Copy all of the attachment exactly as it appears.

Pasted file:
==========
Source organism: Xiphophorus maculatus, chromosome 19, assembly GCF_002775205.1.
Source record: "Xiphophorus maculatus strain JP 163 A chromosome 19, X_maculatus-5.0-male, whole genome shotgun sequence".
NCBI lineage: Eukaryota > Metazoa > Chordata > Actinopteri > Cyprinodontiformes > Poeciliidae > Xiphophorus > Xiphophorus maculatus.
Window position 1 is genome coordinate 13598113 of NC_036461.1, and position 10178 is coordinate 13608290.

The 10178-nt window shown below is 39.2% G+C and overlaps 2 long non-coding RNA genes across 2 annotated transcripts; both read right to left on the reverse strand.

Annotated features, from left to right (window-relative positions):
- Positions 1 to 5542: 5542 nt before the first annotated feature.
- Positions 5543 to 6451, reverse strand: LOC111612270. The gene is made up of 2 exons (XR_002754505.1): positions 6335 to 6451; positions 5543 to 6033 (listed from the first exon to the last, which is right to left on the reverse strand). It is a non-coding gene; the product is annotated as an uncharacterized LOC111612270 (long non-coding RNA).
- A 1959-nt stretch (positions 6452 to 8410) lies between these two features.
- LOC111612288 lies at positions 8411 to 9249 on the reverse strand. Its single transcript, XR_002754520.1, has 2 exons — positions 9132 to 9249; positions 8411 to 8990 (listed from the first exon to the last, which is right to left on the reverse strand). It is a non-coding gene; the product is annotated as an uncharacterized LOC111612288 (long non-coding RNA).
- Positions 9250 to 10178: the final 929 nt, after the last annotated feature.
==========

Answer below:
Source organism: Xiphophorus maculatus, chromosome 19, assembly GCF_002775205.1.
Source record: "Xiphophorus maculatus strain JP 163 A chromosome 19, X_maculatus-5.0-male, whole genome shotgun sequence".
NCBI lineage: Eukaryota > Metazoa > Chordata > Actinopteri > Cyprinodontiformes > Poeciliidae > Xiphophorus > Xiphophorus maculatus.
Window position 1 is genome coordinate 13598113 of NC_036461.1, and position 10178 is coordinate 13608290.

The 10178-nt window shown below is 39.2% G+C and overlaps 2 long non-coding RNA genes across 2 annotated transcripts; both read right to left on the reverse strand.

Annotated features, from left to right (window-relative positions):
- Positions 1 to 5542: 5542 nt before the first annotated feature.
- Positions 5543 to 6451, reverse strand: LOC111612270. The gene is made up of 2 exons (XR_002754505.1): positions 6335 to 6451; positions 5543 to 6033 (listed from the first exon to the last, which is right to left on the reverse strand). It is a non-coding gene; the product is annotated as an uncharacterized LOC111612270 (long non-coding RNA).
- A 1959-nt stretch (positions 6452 to 8410) lies between these two features.
- LOC111612288 lies at positions 8411 to 9249 on the reverse strand. Its single transcript, XR_002754520.1, has 2 exons — positions 9132 to 9249; positions 8411 to 8990 (listed from the first exon to the last, which is right to left on the reverse strand). It is a non-coding gene; the product is annotated as an uncharacterized LOC111612288 (long non-coding RNA).
- Positions 9250 to 10178: the final 929 nt, after the last annotated feature.